Sun and Nothing

I’ve recently been chatting to Alex from boxmonkey.tv about climbing experiences and he’s kindly written this piece about his most memorable climb.

“We are what we do”. I’m not sure who I can credit with saying that but I don’t think it’s entirely true. I consider myself a trad climber, first and foremost, but I boulder far more than I trad climb. In fact I boulder indoors. So if ‘we are what we do’ then I’m an indoor boulderer who believes they’re a trad climber. However, time spent does not equate to the extent to which something that defines us. For example, I rarely remember any of the boulder problems or sport climbs I’ve done, yet I remember every trad climb. In fact, some of my keenest memories narrow down to a single gear placement. So forget the philosophy of ‘we are what we do’. I say we are our most powerful memories.This is a story about one of those memories.

Far away across the sea is a mountain range deep in the desert. A climber is on the second pitch of a route. The air is still and the sky is cloudless blue. The rock is yellow and the air is warm. The route seems to be easing. Curling into a slab and then leading into a small roof turning left to an arête. All of life’s happy moments seems to be collecting into this one. Life couldn’t be better. I’m happy; at ease; I’m careless.

Scrambling up the slab I decide to run out the rope. The vast empty plains spread out below. The air is warm and the rock is yellow. The sky is blue. My belayer can no longer see me. I’m alone. I work my way up into the roof and prepare to place some protection, but there’s nothing. Under the roof all I find is scoop of yellow rock in dark shadow. I work through my rack, shifting my weight from my left to my right foot. I can feel the heat of the sun on the black soles of my shoes. I start to become aware of scraps of flesh that missed the suntan cream. The sting of burning skin drying and shrinking on bare legs. I now feel very present in the moment, no longer drifting in the warm sun.

I’m anxious. Panicked. Disbelieving I could have been so absent minded. So confident on alien rock. I’ve climbed past the point of down climbing. I can’t protect the crux move of this pitch. If I fell I’d fall a huge distance. Probably ripping out my last gear placement and from there I’d be lucky not to hit the ground. I manage to place a micro. I’d placed it several times that day, more for amusement that protection as I knew it annoyed my girlfriend. It didn’t seem very funny now. It was better than nothing, but barely even that.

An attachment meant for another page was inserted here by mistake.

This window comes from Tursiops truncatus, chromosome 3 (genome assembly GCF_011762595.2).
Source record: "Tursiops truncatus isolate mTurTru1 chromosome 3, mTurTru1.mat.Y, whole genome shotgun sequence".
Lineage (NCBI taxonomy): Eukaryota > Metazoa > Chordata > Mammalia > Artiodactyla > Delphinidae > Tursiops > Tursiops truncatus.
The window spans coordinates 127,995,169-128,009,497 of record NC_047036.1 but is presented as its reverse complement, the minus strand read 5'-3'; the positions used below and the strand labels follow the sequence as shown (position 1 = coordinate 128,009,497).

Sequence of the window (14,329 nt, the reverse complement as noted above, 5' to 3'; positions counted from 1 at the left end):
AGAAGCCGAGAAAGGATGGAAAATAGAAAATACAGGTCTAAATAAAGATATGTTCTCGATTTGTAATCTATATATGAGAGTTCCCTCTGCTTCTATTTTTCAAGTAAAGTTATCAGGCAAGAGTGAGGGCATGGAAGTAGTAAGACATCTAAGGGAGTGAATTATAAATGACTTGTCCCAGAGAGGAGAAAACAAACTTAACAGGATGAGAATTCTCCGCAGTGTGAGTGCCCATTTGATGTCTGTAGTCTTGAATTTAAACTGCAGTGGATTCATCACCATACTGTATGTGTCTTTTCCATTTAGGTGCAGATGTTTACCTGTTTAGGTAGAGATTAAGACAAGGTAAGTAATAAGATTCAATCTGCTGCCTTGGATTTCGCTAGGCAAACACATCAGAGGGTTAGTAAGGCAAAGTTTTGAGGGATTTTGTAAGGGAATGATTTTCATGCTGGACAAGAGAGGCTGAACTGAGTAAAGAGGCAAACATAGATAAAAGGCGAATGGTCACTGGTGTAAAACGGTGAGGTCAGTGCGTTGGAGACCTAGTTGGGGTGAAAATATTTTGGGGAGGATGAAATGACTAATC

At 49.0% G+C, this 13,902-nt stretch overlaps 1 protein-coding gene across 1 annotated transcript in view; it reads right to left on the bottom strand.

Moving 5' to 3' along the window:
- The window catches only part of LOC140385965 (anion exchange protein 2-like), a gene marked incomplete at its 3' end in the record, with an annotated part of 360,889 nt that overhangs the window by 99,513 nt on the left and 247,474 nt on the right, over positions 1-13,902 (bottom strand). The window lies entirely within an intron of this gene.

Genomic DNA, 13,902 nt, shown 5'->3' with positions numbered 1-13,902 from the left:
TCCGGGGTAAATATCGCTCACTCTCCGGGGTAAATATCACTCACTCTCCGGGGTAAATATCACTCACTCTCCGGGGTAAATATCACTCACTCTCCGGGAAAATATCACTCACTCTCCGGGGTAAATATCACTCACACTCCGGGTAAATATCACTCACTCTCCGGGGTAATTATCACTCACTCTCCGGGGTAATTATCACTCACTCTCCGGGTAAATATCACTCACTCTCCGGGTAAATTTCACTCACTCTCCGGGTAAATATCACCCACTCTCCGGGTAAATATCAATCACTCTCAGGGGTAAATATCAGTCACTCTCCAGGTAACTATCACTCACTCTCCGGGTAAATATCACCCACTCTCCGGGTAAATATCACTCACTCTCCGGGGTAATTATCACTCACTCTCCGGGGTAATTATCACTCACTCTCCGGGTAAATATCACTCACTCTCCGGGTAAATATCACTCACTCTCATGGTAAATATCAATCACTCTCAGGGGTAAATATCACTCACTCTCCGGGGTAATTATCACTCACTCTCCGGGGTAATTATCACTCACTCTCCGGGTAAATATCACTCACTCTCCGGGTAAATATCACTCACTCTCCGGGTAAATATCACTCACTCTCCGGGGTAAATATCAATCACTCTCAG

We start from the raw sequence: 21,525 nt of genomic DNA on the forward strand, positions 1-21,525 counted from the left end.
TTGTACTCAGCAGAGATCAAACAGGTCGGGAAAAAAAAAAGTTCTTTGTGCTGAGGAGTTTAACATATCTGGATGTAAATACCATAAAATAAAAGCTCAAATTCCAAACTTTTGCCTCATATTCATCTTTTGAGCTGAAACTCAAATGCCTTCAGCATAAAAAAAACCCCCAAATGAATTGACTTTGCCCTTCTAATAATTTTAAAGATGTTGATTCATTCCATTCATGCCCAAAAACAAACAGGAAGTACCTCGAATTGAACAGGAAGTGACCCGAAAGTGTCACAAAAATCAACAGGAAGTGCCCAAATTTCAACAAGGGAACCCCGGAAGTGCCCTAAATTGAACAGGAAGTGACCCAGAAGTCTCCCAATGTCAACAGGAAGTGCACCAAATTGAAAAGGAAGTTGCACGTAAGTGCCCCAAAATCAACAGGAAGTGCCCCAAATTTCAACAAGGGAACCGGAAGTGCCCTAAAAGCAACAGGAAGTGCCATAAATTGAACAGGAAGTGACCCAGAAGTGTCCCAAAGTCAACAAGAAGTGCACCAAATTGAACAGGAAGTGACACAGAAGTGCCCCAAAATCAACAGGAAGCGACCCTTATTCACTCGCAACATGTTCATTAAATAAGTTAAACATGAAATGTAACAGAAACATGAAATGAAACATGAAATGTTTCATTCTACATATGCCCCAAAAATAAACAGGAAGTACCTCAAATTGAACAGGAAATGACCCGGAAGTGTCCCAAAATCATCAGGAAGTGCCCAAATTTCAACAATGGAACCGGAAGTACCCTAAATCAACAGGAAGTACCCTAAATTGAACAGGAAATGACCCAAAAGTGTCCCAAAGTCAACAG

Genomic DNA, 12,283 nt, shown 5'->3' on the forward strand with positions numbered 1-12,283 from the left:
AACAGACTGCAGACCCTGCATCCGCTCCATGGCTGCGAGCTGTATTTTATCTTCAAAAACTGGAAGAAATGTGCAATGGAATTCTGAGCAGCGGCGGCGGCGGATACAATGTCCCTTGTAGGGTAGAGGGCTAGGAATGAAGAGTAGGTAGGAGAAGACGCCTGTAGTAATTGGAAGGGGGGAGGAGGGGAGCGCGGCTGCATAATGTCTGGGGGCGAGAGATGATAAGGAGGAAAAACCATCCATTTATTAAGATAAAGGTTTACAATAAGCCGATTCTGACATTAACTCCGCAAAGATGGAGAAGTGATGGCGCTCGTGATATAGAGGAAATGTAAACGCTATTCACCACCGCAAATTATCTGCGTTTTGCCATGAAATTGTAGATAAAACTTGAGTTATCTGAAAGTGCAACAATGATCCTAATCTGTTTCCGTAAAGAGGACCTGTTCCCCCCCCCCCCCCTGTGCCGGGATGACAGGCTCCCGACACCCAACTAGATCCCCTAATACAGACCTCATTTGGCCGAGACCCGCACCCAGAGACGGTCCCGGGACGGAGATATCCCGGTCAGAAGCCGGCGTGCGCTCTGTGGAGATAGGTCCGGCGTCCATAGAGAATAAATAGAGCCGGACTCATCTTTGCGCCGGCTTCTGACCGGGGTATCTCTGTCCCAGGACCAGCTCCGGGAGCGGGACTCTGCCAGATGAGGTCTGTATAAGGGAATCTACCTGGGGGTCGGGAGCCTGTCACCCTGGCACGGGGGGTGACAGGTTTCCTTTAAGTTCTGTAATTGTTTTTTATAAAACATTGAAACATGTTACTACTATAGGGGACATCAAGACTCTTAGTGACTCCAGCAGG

The sequence is in classic bouldering style. Fully committing and delicate. A series of underclings with toes slowly edging up the wall as your body finds a 45 degree angle. Then to a powerful reach up and around onto the face of the roof. Find a positive hold and the let your toes fall from the wall, like a pendulum weight below you, your body in thin air, then in that same motion using that pendulum swing to bring one foot onto a foot hold at the same level as your hands. Rock your weight to the foot, power up, up, up, on a sequence of right hand holds. With each upward movement contact is lost and regained on the rock. A hand opening and closing like boy waving goodbye.

That sequence, at the time, felt like a free solo. A climb without ropes where the consequences of a simple mistake could be severe injury or death. I continued, from the roof and stepped across onto a slopping arête. I stand very still. My face pressed against the rock, the warmth of my breath on my cheeks. My hands lay gently on each side of the arête as my feet hold my body weight on the wall. I settle into the position and gradually lean back to look for gear placements. I place a cam and climb on.
The shortest of moments can be the life experiences that define us. That make us.

Inexperience, confidence, a warm sunny day. Very nearly, very different.

This is a memory from a trad climb I led in Morocco. I won’t forget it.

The author is owner and founder of BoxMonkey.tv – home to the world’s most inspiring climbing videos.

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